EAS Publications Series
Volume 16, 2005Teaching and Communicating Astronomy – JENAM'04
|Page(s)||3 - 28|
|Published online||14 January 2006|
A. Ortiz-Gil and V. Martínez (eds)
EAS Publications Series, 16 (2005) 3-28
Astronomy. Science or culture? Fact and fiction
Institute of the Canaries
Astronomy is often said to be one of the oldest sciences of humanity. But this statement disregards the fact that the word “science”, as it is understood today, can hardly be used to describe the astronomical practices of, for example, the builders of megaliths or the ancient Egyptians. This type of astronomy, however, was always “culture” as it was closely linked to both religious and profane practices that led to better use of resources and greater understanding of the cosmos. Cultural astronomy, in its two branches of archaeoastronomy and ethnoastronomy, studies these practices. Since these are disciplines that lie somewhere between social sciences, especially archaeology and anthropology from which they obtain their epistemology, and classic astronomy, from which they obtain their mathematical tools, it is not always easy to carry out research in them. It is therefore often essential to start out by distinguishing between fact and fiction.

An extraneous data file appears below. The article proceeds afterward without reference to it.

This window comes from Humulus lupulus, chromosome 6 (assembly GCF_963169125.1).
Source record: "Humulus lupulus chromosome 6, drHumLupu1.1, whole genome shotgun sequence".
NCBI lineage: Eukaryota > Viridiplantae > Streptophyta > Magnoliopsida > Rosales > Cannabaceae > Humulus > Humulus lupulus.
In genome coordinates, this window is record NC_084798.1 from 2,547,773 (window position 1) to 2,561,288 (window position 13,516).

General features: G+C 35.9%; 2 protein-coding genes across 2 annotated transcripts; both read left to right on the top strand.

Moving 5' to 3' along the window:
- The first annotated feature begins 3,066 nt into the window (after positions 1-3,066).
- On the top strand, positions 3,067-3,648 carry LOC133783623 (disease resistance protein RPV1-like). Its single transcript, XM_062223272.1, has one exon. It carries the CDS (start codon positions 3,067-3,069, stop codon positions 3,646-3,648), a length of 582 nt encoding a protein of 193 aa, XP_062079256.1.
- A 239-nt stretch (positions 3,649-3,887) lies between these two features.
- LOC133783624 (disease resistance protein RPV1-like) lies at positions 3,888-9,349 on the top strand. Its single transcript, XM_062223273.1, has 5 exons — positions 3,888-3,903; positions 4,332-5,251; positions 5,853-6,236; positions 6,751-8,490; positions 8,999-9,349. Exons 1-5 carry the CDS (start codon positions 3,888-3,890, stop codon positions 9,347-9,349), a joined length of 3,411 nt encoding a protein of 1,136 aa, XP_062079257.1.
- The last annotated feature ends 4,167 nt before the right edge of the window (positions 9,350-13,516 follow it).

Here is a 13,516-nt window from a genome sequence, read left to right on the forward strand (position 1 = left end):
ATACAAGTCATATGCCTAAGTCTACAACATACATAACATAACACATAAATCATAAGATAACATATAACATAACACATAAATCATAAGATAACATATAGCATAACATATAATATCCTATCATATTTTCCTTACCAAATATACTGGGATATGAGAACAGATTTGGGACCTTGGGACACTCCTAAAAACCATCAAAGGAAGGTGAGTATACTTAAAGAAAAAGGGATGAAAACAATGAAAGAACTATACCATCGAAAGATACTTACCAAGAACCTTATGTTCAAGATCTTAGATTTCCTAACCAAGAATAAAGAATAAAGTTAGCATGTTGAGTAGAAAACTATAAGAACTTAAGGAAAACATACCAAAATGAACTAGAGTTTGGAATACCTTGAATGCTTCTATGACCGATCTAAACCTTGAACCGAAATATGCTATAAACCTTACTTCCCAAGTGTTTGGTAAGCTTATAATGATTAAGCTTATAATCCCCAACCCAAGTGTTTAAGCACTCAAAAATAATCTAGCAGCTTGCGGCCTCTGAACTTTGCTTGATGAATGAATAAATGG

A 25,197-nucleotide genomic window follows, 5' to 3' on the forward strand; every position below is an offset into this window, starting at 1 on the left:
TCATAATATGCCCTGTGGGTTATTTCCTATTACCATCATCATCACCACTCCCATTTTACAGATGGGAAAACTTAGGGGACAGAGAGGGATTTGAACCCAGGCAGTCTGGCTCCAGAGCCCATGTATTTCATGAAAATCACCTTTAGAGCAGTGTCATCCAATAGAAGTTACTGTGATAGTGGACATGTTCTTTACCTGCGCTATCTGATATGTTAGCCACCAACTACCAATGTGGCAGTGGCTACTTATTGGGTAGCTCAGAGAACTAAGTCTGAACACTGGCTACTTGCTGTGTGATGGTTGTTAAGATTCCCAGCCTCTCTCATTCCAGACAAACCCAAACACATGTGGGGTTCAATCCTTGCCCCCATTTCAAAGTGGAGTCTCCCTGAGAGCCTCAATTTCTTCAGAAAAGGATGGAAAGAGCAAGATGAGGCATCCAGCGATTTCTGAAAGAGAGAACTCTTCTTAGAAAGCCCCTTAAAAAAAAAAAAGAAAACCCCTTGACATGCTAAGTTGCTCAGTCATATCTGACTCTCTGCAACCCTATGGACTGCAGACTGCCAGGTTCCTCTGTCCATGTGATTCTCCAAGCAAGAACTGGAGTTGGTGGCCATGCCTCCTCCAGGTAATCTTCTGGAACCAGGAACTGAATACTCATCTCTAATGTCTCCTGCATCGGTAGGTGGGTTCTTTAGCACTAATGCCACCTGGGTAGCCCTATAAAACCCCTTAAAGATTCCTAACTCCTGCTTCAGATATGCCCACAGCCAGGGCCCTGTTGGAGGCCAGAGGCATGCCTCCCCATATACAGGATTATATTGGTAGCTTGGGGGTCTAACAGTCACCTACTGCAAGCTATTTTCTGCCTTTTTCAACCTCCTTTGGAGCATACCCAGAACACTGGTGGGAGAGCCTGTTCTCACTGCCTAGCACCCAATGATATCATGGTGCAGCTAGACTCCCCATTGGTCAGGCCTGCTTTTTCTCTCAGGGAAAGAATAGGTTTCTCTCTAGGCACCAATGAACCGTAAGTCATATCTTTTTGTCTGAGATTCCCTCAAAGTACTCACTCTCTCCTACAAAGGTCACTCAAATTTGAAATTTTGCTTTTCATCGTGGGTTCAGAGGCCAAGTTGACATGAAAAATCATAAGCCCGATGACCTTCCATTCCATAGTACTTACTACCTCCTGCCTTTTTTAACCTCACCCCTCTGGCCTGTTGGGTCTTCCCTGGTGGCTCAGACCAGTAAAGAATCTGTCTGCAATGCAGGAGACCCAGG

© EAS, EDP Sciences, 2005
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